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Dad Living Double Life Leaves Family. 30 Years Later, He Comes Back

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How does spiritual intervention work? Is there a loud booming voice we hear in our heads? Does a particular piece of art speak to us? Or is it just an impression, that quietly but solidly communications with us?

For Nick Sidebottom, known as Pops, it was a still small voice that spoke to him through a Christian television program. He was in the middle of dealing drugs and the voice said, “You need to get in.”

“It wasn’t like a voice booming at me or anything,” Pops said. But he felt the call, and he checked himself into rehab at Union Rescue Mission homeless shelter in Los Angeles, California, in 2009.



This turning point came during Pop’s nearly lifelong struggle with addition. He was abused by his father during his formative years, and took his first hit of cocaine when he was 15.

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He was erratic and impulsive, earning himself the nickname of “Animal” Sidebottom early on. He linked up with an older man in his 40s, and together the two of them planned and carried out multiple robberies and other criminal activity.

Pops reminisced, “I met my wife in 1968. She had joy. She sparkled and laughed easily. She was everything I wanted in a woman. I adopted her two sons and we had two daughters of our own together. But I couldn’t stay clean.”

In 1980, he abandoned his family to follow his addiction and had no contact with them for the next 30 years. At one point, he was dealing not only heroine, but also marijuana and cocaine all across the United States.

Pops explains, “I led two lives. One with my family and the other one the wild man.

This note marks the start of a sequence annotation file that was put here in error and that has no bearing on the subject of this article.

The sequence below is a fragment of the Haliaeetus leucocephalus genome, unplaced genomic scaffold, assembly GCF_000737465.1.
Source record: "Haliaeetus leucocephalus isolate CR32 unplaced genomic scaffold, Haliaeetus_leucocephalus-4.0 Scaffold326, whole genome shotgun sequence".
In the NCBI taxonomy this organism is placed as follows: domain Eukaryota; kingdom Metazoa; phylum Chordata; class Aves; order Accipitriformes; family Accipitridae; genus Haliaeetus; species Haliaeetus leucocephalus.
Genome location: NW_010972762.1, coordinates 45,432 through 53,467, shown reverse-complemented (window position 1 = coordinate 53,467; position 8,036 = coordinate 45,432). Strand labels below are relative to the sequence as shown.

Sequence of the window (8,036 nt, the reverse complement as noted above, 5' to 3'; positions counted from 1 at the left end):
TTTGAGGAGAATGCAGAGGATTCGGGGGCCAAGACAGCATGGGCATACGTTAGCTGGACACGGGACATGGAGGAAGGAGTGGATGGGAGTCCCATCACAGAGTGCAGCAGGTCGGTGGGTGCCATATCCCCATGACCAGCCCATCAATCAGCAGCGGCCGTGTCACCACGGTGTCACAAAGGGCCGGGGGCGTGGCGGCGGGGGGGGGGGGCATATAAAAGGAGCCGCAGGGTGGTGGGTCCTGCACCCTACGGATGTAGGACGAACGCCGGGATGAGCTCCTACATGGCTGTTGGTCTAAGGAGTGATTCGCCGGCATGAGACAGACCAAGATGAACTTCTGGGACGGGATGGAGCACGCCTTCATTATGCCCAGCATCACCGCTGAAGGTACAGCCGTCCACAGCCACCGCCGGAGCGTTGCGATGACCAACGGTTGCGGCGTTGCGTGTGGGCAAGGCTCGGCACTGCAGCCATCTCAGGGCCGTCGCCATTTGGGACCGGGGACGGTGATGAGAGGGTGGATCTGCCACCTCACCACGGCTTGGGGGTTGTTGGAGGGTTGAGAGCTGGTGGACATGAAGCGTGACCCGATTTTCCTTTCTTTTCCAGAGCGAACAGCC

My wife asked me one time, she said, ‘Honey, if I told you that I was gonna leave, and you had to either give me up or your addiction up, what would you do?’ And I said, ‘I’ll see you later, baby.’”

By 2012, he had graduated from the Christian Life Discipleship Program. After graduation, he passionately worked alongside the men and women there.

Pops isn’t the only one who was able to kick an addiction. Although not as serious, Prince Henry also was reportedly able to quit smoking for his loved one.



In August 2013, Pops had reconnected with his family via Facebook and was able to fly to Tuscon, Arizona, and reunite with them.

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He reflected on the visit, saying, “I’m not scared of much, but I was scared of that visit. I wasn’t sure how they’d react. But when we met in the airport, I broke down weeping, then they started crying, and we were hugging on each other.

“I tried to apologize for the last 30 years, but my son said, ‘That’s yesterday. This is today. Now we have a brand-new future to walk through together.’”

He also used his experience and powerful conversion story to help others in need. “I can help anyone struggling with drugs,” he said. “But I don’t want to just get them off drugs, I want to lead them to the Lord.”

Alex Sidebottom passed away on April 26, 2015, from a longterm illness. His legacy at Union Rescue Mission will continue to be an inspiration to all the lives of those he touched, and also those that came after him.

But Sidebottom will probably be remembered most tenderly by his family who had the courage to show him active forgiveness and enjoyed those last few years of his life with him.

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A proud reference librarian at San Diego Law Library, Havilah is a recent graduate from iSchool at San Jose State University with her master's in library and information science.
A proud reference librarian at San Diego Law Library, Havilah is a recent graduate from iSchool at San Jose State University with her master's in library and information science. She is passionate about writing and education, and most recently created content for the iStudent blog at SJSU. She is also on the board at SANDALL, a chapter of the American Association of Law Libraries, currently serving as secretary.




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